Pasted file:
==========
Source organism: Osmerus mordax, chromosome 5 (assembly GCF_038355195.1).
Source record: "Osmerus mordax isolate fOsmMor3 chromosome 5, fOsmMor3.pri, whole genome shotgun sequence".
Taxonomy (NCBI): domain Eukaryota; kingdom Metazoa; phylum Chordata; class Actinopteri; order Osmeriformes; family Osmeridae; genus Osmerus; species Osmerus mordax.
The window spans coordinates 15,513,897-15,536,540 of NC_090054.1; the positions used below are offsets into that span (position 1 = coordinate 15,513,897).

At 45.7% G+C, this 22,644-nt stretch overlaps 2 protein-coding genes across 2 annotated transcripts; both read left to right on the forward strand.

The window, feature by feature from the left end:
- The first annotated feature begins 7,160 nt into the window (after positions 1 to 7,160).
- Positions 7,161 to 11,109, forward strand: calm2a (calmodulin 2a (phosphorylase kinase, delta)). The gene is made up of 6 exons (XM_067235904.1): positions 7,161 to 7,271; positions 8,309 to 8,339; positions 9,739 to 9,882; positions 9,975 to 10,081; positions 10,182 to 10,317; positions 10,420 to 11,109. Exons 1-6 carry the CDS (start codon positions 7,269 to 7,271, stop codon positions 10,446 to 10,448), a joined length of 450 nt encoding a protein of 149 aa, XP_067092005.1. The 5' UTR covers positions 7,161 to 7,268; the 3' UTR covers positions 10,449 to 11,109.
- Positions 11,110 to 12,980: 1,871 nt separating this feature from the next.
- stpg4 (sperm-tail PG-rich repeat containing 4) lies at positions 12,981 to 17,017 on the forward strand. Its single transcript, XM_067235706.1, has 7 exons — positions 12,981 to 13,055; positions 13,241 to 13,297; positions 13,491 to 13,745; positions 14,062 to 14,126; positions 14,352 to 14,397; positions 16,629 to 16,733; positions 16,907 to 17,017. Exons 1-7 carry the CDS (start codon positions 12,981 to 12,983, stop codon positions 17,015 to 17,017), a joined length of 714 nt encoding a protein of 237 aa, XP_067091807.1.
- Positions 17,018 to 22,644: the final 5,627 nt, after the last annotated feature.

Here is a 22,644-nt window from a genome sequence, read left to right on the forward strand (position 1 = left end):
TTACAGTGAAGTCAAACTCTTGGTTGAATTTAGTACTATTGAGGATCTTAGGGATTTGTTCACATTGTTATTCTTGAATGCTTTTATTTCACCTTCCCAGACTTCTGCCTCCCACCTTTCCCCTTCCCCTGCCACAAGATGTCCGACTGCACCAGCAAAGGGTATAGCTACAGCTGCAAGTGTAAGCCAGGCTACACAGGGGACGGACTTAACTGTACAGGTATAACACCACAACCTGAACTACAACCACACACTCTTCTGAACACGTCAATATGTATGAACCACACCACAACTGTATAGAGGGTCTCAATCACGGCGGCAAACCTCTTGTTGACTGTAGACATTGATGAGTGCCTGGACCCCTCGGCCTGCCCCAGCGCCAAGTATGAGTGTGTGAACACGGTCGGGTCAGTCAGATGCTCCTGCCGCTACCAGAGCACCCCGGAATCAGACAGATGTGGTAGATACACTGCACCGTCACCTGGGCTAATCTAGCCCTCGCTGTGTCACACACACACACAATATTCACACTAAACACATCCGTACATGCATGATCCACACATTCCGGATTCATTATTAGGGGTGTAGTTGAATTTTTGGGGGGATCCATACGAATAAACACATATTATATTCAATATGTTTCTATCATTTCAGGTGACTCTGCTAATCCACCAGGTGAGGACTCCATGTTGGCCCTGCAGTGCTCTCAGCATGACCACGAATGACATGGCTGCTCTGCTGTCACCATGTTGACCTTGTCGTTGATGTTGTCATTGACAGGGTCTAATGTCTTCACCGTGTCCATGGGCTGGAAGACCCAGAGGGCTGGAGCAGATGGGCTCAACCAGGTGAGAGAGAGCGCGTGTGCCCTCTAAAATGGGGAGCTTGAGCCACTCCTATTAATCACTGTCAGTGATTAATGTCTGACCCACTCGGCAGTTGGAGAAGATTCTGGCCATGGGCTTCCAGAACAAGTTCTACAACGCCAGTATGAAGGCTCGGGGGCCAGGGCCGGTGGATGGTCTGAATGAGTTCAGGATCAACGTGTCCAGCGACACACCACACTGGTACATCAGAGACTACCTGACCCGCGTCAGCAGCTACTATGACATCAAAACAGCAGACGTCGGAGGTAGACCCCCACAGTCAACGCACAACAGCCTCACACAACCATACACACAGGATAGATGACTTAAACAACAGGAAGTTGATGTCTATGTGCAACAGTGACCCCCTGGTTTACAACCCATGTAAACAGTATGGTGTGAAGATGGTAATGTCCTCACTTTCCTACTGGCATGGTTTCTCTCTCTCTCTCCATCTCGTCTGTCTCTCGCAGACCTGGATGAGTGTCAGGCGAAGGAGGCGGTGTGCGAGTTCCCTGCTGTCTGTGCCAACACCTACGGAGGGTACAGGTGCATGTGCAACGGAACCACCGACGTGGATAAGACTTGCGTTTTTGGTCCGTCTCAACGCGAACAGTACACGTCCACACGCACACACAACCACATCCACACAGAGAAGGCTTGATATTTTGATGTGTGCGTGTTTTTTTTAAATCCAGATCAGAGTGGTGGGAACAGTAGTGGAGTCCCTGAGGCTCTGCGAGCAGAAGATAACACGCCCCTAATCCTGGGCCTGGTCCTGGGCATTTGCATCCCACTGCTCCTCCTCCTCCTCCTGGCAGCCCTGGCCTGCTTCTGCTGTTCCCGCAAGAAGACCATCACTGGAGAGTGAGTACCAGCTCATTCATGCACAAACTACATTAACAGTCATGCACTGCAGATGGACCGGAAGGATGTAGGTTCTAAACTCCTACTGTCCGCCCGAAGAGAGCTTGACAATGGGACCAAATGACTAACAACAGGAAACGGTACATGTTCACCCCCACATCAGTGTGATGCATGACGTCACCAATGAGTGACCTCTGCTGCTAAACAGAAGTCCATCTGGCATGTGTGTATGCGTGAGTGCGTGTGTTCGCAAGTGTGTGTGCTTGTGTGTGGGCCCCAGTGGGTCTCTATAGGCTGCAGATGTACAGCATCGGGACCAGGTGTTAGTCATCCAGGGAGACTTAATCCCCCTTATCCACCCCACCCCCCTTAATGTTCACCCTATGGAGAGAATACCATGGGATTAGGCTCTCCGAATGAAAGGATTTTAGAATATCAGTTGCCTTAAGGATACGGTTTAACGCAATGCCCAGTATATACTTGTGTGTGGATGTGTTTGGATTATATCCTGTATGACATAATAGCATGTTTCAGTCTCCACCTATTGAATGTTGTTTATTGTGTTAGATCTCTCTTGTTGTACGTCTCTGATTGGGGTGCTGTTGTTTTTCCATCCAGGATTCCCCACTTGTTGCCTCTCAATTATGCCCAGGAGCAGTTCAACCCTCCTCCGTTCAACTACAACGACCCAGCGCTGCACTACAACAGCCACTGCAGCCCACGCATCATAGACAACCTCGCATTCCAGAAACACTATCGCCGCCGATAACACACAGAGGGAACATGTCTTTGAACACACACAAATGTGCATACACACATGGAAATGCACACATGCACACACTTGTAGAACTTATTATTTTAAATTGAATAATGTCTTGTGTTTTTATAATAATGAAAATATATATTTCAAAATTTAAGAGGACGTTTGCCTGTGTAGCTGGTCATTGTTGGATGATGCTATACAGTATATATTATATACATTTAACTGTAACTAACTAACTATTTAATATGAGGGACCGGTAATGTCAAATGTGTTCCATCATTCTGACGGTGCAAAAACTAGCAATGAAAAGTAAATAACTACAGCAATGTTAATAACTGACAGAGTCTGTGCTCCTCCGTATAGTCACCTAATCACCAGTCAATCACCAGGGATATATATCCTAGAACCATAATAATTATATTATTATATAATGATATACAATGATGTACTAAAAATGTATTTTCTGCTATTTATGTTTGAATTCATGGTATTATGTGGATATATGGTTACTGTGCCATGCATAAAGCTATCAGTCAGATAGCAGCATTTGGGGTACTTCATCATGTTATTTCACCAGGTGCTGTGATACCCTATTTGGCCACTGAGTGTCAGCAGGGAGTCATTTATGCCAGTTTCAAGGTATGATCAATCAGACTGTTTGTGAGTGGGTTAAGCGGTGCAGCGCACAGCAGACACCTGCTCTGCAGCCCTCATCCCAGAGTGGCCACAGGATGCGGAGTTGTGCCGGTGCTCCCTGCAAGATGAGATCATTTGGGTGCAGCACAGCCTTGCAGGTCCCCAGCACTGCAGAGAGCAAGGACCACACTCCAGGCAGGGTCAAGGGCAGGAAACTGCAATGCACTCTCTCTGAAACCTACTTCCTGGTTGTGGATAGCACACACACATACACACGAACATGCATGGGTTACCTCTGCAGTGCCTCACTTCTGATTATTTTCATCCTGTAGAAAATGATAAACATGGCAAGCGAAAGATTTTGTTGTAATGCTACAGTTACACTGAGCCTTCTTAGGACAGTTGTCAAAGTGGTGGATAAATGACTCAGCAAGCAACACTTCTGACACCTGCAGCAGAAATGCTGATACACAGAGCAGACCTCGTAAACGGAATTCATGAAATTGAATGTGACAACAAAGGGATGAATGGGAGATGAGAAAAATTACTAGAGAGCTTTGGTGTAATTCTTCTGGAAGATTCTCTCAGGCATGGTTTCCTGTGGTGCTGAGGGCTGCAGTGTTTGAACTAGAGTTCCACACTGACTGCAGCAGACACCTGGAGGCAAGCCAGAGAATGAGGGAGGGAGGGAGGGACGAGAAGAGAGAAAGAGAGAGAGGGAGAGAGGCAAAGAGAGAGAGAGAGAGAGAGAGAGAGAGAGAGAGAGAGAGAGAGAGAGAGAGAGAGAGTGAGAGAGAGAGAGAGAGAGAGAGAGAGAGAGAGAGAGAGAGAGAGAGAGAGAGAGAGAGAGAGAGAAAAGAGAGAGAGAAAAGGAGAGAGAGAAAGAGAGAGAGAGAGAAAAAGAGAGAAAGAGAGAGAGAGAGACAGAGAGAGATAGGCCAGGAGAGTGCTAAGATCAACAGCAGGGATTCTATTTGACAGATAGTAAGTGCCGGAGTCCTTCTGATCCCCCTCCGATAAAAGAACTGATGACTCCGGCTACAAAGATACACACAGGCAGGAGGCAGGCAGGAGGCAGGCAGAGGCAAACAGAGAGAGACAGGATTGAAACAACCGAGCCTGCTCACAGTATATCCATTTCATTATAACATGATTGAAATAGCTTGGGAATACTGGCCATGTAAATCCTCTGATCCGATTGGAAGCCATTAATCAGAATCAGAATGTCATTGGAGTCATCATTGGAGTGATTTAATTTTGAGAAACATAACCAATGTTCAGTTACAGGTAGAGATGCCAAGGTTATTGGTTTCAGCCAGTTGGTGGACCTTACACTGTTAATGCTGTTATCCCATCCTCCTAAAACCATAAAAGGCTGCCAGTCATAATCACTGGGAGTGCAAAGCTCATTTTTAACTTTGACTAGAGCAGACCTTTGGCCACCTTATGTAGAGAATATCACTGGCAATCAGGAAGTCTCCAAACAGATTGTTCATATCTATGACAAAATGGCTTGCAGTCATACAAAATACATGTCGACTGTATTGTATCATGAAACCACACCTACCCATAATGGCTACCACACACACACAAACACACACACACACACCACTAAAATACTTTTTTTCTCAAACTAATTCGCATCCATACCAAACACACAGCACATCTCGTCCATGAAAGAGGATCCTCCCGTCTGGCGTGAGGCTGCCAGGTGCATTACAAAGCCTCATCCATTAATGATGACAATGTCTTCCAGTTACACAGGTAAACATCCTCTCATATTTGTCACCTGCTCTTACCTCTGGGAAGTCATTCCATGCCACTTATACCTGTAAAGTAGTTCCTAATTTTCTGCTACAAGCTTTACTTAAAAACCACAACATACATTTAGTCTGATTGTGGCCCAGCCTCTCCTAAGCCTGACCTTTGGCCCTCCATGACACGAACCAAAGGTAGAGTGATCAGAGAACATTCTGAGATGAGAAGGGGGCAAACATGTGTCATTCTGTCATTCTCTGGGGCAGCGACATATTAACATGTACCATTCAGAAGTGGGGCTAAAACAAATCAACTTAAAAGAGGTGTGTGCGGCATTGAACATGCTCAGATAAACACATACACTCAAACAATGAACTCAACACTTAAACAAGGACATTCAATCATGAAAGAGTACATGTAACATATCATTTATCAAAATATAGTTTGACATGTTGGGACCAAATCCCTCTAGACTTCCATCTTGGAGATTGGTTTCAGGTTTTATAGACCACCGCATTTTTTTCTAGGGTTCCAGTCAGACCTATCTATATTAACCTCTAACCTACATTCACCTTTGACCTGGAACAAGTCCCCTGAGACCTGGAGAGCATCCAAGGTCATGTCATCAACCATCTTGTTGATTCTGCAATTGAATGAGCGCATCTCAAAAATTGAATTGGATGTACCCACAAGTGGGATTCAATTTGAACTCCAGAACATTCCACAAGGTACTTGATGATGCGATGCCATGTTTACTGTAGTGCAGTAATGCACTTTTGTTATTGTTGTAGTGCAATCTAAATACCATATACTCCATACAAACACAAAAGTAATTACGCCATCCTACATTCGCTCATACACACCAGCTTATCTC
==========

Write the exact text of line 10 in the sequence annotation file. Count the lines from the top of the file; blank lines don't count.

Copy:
- stpg4 (sperm-tail PG-rich repeat containing 4) lies at positions 12,981 to 17,017 on the forward strand. Its single transcript, XM_067235706.1, has 7 exons — positions 12,981 to 13,055; positions 13,241 to 13,297; positions 13,491 to 13,745; positions 14,062 to 14,126; positions 14,352 to 14,397; positions 16,629 to 16,733; positions 16,907 to 17,017. Exons 1-7 carry the CDS (start codon positions 12,981 to 12,983, stop codon positions 17,015 to 17,017), a joined length of 714 nt encoding a protein of 237 aa, XP_067091807.1.